• How to Choose the Best Management Methodology for Your Higher Ed Project

    by Mark Bonges, Vice President, Applications Development | Sep 19, 2017

     
    In 2012, McKinsey and Oxford University conducted a joint study on the success rate of large-scale IT projects and found that more than half go over budget and beyond scope. The study identified several reasons for this, all due to basic failures in project management:

    • Objectives that aren’t clearly defined
    • Constantly changing requirements
    • Scheduling that doesn’t fit a project’s size or scope
    • Reactive vs. proactive planning

    These issues probably sound familiar to you as a registrar, and they illustrate why proper planning and management are key to helping you stay on time and within budget in those projects you work so hard to win approval for each year.

    If you’re like most registrars, you probably follow your own process or have a favorite methodology. If not, or if you’re looking for a new and more efficient system (or maybe you’ve heard all that buzz about Agile), here are three project management methodologies to consider, plus their pros and cons, to help you choose one that’s right for you.

    Waterfall

    The Waterfall method, so named for its cascading series of steps, is commonly used in IT, though it can be applied to other types of projects. It’s made up of the following five phases with each one clearly defined and carried out in a specific order:

    1. Requirements – spelled out in a formal project document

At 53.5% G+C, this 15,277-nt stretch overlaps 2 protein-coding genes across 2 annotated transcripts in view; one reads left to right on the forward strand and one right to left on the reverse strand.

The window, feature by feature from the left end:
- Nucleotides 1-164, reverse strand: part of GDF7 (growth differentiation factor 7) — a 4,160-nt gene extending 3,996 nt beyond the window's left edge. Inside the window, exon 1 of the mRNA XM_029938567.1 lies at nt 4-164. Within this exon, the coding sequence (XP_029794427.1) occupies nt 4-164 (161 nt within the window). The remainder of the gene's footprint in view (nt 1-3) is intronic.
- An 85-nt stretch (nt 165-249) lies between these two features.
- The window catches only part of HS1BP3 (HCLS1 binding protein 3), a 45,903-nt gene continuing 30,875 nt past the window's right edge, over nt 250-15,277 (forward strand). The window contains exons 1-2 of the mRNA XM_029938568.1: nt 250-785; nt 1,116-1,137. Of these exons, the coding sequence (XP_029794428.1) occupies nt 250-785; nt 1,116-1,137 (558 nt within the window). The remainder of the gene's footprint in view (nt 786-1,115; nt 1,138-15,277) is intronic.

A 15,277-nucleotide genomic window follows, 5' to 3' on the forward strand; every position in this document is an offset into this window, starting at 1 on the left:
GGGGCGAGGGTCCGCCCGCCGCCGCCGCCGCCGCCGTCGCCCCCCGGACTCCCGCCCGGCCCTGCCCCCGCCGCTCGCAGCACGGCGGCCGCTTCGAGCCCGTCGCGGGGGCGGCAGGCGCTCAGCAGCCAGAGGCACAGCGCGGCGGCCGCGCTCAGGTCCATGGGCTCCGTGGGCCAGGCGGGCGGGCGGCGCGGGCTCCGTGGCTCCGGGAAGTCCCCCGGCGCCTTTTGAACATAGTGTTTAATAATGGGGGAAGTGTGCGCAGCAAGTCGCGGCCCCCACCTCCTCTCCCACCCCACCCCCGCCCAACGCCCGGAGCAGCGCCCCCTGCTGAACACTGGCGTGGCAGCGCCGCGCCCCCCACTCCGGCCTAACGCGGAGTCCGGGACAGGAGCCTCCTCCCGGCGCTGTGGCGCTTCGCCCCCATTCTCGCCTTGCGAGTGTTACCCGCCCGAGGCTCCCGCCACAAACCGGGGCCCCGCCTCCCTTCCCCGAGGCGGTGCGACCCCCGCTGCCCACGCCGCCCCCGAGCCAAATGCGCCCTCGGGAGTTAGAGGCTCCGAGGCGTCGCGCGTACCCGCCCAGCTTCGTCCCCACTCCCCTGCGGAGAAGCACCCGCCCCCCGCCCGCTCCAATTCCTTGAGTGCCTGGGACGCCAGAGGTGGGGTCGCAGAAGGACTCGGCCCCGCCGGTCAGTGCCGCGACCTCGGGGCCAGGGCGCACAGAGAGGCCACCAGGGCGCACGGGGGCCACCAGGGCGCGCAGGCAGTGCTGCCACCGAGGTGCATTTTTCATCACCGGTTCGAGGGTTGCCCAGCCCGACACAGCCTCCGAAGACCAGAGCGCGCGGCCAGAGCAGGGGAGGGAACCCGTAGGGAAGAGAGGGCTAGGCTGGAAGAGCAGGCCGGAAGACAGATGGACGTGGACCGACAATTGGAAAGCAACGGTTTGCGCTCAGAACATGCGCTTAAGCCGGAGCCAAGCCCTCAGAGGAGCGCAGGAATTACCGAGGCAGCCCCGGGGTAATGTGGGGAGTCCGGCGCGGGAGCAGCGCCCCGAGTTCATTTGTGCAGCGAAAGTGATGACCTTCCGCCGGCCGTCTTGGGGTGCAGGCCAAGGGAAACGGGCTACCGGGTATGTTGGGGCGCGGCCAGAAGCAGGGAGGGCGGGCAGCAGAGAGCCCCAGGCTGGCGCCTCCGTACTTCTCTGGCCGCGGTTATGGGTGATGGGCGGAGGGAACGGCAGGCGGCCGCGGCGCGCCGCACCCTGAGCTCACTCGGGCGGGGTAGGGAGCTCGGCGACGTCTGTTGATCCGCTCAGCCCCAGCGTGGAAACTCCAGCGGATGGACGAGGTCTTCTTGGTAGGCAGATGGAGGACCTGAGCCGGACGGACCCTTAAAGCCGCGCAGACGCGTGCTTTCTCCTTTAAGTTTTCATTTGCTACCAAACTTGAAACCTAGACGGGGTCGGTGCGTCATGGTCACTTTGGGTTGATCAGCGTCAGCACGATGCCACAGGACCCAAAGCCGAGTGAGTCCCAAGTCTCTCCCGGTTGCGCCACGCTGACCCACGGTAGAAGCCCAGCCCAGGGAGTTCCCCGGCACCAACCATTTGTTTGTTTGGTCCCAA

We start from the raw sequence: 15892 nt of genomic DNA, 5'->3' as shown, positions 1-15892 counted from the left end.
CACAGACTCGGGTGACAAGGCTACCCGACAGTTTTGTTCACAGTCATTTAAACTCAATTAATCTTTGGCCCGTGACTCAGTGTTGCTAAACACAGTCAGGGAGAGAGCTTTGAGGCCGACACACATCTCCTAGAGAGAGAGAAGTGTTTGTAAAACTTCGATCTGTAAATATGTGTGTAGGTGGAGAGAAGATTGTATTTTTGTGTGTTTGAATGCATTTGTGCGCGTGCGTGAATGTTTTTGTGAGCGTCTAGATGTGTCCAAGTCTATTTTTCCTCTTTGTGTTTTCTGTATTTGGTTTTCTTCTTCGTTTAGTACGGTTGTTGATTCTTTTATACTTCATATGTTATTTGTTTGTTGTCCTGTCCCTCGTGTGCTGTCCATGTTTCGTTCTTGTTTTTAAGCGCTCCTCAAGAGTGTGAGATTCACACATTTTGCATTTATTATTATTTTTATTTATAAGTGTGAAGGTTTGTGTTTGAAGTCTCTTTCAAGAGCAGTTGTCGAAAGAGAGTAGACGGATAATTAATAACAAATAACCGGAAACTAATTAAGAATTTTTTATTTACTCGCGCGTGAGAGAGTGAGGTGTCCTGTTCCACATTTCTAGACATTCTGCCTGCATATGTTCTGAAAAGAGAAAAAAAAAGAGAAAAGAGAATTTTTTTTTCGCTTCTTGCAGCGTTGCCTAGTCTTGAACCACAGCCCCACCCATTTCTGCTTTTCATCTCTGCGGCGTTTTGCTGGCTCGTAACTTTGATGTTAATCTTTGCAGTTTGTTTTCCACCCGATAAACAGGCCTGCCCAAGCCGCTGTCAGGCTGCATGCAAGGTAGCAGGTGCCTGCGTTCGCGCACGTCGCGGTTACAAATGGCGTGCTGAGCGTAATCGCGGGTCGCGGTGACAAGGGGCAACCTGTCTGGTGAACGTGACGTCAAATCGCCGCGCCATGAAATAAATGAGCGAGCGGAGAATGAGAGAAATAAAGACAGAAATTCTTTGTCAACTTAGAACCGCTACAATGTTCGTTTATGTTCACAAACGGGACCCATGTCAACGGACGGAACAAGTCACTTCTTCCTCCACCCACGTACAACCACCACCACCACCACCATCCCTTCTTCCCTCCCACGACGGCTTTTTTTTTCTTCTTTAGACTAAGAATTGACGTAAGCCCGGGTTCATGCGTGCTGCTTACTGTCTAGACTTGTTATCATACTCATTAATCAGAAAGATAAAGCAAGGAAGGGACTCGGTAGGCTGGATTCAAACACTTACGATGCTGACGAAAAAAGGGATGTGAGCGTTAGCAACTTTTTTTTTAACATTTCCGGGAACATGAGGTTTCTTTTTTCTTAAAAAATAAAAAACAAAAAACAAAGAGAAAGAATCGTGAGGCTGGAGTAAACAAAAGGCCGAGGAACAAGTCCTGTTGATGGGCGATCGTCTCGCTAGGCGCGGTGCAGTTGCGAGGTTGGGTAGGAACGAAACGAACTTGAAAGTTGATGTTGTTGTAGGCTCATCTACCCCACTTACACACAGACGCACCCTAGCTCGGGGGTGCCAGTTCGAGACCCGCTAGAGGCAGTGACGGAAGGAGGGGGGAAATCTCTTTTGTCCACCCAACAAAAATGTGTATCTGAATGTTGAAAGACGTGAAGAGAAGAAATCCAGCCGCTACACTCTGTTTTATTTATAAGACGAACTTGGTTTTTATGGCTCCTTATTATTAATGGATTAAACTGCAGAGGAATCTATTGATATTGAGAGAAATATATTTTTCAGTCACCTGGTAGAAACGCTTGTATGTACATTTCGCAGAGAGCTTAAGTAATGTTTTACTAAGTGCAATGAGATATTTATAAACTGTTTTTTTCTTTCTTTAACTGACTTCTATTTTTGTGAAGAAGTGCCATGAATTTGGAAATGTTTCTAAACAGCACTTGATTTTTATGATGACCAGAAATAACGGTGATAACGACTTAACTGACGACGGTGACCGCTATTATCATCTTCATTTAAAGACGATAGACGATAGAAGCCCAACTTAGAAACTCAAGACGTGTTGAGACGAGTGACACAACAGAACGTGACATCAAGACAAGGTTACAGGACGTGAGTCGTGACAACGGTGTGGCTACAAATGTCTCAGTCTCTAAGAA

2. Design – the project’s inner workings or architecture
    3. Implementation – development/execution of the project plan
    4. Testing – verification that the project works the way it’s supposed to
    5. Maintenance – implementation and ongoing support of the project’s end result

    Pros: This method works best where all of the planning and decision-making happens upfront. For example, it might be appropriate for a joint technology project with your institution’s IT department.

    Cons: By design, Waterfall does not allow for deviations along the way, so it’s probably not for you if your project doesn’t have a rigidly defined set of requirements and/or you anticipate that its scope will change.

    In that case, you might consider Agile instead.

    Agile

    You may have heard the phrase “fail fast to succeed sooner,” attributed to IDEO’s founder David Kelley and embraced by many of today’s tech companies. In software development, it means that you quickly build what’s known as a “minimum viable product,” show it to customers, solicit feedback, make improvements, and repeat the process. You accept that, at the outset, you don’t really know if your vision is correct (“fail fast”), but you trust that small and incremental changes will help you build a better product (“succeed sooner”).

    It’s a philosophy that the Agile method was designed for, and here’s how it typically works in practice: